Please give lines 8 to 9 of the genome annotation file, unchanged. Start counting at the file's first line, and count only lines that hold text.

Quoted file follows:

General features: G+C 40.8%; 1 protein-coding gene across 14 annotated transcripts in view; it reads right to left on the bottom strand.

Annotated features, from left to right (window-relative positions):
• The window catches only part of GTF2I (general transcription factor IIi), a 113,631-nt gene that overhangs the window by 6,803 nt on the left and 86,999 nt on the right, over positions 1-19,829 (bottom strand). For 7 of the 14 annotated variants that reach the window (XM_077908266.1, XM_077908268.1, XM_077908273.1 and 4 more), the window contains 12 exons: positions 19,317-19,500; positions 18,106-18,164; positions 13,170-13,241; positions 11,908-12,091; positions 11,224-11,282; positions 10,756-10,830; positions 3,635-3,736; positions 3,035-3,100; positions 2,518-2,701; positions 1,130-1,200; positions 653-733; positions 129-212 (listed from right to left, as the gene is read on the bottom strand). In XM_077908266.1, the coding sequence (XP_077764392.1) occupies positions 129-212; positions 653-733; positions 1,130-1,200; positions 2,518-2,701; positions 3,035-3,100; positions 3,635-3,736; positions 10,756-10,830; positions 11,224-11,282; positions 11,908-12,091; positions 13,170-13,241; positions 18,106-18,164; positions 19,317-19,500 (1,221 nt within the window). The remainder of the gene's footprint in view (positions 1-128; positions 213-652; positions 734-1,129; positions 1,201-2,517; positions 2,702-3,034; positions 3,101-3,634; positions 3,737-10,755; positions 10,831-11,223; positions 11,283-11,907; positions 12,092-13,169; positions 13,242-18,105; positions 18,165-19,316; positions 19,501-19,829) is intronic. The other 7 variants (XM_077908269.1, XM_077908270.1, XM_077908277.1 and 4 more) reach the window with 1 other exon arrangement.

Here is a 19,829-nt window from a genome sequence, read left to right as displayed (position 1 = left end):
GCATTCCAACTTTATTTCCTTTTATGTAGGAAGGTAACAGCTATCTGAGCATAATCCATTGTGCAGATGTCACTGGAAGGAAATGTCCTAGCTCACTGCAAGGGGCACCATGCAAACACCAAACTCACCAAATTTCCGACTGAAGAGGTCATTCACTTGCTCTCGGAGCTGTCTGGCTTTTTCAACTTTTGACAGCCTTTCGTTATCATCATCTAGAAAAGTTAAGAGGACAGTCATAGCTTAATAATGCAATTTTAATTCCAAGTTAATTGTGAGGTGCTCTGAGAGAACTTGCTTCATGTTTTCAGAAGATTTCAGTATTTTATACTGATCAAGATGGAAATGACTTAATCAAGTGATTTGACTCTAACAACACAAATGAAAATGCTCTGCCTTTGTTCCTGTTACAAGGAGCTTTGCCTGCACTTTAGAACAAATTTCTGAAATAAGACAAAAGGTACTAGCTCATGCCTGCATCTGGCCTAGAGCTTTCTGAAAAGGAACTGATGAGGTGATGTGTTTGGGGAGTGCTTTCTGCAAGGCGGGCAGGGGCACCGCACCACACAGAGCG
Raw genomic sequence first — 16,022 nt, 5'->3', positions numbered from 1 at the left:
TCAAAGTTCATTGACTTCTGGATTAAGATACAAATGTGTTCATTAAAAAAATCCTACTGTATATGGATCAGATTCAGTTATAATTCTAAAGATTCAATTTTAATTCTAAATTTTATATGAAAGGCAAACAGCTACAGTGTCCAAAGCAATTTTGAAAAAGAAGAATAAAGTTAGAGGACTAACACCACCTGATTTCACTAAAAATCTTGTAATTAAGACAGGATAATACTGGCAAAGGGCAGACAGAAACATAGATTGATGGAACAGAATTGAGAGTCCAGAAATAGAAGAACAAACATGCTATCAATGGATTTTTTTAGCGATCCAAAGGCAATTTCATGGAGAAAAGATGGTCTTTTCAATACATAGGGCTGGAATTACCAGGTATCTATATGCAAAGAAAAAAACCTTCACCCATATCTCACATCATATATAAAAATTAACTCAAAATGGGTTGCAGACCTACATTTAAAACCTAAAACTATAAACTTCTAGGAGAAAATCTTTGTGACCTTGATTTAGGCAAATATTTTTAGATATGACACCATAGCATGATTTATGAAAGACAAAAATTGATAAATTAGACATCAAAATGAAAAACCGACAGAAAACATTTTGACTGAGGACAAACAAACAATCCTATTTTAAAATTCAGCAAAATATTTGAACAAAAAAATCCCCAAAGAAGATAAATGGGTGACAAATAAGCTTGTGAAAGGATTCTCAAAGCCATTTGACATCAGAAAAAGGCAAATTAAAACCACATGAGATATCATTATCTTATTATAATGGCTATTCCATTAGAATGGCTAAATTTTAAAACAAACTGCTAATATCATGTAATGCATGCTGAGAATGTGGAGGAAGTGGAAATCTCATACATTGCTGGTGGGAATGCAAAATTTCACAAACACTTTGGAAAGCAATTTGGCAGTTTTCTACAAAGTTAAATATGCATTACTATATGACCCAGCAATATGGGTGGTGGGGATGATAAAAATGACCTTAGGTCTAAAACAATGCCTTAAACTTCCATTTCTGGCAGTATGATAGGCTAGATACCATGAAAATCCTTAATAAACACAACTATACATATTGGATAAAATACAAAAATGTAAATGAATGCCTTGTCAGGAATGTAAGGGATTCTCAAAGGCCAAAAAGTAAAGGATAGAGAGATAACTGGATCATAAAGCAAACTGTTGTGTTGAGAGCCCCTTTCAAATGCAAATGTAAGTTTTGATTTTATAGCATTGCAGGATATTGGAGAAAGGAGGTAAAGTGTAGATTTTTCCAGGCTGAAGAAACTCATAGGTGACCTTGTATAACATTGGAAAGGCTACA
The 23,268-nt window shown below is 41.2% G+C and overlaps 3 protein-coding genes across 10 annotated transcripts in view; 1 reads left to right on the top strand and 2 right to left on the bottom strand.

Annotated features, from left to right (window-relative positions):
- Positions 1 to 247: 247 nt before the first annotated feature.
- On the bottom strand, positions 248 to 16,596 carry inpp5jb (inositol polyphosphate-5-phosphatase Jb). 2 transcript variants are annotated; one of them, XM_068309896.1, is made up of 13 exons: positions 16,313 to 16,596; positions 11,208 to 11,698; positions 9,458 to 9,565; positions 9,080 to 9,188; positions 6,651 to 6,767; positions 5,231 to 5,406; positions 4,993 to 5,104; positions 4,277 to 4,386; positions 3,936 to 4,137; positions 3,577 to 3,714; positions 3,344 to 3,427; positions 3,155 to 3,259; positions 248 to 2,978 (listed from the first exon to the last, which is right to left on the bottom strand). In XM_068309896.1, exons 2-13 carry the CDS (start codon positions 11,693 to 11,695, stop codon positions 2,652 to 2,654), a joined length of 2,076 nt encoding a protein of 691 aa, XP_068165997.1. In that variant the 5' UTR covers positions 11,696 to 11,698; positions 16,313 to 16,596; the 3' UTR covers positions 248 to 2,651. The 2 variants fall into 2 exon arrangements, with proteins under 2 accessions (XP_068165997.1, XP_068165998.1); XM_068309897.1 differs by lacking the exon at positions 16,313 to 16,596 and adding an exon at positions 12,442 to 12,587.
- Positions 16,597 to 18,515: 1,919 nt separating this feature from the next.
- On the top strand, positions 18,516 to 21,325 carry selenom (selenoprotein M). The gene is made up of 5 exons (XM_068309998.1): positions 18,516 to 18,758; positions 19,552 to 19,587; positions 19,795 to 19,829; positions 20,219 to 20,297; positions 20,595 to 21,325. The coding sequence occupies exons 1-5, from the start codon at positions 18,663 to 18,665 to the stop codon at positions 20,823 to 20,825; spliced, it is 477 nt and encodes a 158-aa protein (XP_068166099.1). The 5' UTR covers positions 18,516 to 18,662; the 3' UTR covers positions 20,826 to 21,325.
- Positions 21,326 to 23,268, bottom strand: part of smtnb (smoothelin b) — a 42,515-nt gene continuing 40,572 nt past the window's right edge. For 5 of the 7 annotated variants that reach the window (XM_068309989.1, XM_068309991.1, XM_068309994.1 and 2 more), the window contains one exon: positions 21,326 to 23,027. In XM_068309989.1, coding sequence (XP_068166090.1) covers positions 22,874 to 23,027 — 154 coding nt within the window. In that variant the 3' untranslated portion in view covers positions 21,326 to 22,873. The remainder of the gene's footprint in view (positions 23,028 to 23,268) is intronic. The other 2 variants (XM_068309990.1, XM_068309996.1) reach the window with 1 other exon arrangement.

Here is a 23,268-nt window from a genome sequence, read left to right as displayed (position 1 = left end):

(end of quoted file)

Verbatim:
The 23,268-nt window shown below is 41.2% G+C and overlaps 3 protein-coding genes across 10 annotated transcripts in view; 1 reads left to right on the top strand and 2 right to left on the bottom strand.

Annotated features, from left to right (window-relative positions):